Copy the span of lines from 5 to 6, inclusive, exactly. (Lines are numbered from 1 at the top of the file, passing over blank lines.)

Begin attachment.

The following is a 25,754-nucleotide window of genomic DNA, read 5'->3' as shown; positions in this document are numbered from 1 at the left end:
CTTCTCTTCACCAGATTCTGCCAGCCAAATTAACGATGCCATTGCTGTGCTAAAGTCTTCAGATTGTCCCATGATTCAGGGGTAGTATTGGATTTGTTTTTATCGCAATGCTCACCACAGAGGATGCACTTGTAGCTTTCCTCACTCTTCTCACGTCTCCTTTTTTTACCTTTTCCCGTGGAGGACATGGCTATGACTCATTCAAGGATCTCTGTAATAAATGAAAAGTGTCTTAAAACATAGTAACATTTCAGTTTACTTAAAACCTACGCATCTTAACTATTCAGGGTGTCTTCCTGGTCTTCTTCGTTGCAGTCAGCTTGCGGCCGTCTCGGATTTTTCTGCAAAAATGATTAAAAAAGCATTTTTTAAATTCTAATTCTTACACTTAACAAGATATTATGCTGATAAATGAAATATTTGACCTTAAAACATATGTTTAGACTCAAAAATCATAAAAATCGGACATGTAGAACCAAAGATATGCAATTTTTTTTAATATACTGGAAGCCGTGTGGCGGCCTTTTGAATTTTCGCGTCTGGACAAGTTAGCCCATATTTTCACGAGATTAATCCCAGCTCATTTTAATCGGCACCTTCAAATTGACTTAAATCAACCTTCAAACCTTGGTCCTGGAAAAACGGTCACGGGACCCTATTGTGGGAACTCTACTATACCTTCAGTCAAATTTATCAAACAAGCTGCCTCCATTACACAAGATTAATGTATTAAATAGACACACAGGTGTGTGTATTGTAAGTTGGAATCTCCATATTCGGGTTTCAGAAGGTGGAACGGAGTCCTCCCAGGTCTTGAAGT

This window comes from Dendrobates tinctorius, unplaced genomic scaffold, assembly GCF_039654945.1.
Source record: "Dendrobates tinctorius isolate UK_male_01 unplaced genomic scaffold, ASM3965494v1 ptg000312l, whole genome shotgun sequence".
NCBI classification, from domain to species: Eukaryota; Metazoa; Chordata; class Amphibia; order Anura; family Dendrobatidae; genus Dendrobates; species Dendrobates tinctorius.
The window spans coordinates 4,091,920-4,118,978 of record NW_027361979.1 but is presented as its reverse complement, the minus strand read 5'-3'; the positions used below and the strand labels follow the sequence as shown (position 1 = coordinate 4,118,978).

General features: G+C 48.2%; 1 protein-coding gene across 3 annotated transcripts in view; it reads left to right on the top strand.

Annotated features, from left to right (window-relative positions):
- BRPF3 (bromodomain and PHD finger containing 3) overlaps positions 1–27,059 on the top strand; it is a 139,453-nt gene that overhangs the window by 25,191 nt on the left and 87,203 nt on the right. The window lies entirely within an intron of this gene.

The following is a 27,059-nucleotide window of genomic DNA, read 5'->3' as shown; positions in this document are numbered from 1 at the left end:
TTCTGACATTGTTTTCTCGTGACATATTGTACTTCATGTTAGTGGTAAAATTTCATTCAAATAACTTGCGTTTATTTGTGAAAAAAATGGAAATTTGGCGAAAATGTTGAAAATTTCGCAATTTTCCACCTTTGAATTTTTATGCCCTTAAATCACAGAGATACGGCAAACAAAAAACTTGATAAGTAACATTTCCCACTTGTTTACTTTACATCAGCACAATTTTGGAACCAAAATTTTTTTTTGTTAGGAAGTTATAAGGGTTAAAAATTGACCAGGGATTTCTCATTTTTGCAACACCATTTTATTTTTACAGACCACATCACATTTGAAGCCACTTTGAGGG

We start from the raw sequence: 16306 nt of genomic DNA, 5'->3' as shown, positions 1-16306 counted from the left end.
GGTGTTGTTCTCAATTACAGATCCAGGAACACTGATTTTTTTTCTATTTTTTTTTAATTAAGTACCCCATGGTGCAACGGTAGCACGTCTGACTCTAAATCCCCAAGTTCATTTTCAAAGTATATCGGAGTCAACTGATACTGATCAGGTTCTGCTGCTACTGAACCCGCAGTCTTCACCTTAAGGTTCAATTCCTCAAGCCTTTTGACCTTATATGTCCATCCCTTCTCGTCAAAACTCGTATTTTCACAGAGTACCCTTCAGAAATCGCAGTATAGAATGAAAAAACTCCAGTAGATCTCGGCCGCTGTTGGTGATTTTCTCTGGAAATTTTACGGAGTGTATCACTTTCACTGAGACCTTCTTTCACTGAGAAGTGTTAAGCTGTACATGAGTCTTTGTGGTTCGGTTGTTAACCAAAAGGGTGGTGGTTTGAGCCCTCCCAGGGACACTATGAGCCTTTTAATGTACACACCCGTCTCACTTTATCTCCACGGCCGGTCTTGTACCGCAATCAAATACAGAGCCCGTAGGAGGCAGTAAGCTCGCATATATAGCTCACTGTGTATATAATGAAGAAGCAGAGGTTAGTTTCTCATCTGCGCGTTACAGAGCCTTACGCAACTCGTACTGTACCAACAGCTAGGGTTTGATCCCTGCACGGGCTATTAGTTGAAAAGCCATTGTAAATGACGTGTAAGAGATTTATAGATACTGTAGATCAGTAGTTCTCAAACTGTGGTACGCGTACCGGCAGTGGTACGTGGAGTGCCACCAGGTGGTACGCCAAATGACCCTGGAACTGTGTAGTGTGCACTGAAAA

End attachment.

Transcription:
NCBI classification, from domain to species: Eukaryota; Metazoa; Chordata; class Amphibia; order Anura; family Dendrobatidae; genus Dendrobates; species Dendrobates tinctorius.
The window spans coordinates 4,091,920-4,118,978 of record NW_027361979.1 but is presented as its reverse complement, the minus strand read 5'-3'; the positions used below and the strand labels follow the sequence as shown (position 1 = coordinate 4,118,978).